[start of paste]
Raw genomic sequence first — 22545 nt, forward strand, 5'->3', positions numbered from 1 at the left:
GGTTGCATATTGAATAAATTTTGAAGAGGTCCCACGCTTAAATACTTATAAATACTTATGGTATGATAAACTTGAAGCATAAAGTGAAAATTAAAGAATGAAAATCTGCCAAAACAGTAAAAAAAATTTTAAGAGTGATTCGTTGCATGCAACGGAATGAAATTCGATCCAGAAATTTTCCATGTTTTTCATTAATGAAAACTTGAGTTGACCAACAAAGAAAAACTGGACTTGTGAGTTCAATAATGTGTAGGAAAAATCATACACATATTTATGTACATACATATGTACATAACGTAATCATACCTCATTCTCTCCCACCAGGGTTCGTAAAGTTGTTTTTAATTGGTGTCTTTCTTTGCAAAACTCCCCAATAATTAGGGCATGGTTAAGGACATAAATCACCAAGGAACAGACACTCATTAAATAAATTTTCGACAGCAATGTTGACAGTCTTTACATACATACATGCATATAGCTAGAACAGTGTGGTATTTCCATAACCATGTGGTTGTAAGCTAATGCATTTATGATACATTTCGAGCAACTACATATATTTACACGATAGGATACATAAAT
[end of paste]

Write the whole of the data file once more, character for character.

Raw genomic sequence first — 22545 nt, forward strand, 5'->3', positions numbered from 1 at the left:
GGTTGCATATTGAATAAATTTTGAAGAGGTCCCACGCTTAAATACTTATAAATACTTATGGTATGATAAACTTGAAGCATAAAGTGAAAATTAAAGAATGAAAATCTGCCAAAACAGTAAAAAAAATTTTAAGAGTGATTCGTTGCATGCAACGGAATGAAATTCGATCCAGAAATTTTCCATGTTTTTCATTAATGAAAACTTGAGTTGACCAACAAAGAAAAACTGGACTTGTGAGTTCAATAATGTGTAGGAAAAATCATACACATATTTATGTACATACATATGTACATAACGTAATCATACCTCATTCTCTCCCACCAGGGTTCGTAAAGTTGTTTTTAATTGGTGTCTTTCTTTGCAAAACTCCCCAATAATTAGGGCATGGTTAAGGACATAAATCACCAAGGAACAGACACTCATTAAATAAATTTTCGACAGCAATGTTGACAGTCTTTACATACATACATGCATATAGCTAGAACAGTGTGGTATTTCCATAACCATGTGGTTGTAAGCTAATGCATTTATGATACATTTCGAGCAACTACATATATTTACACGATAGGATACATAAAT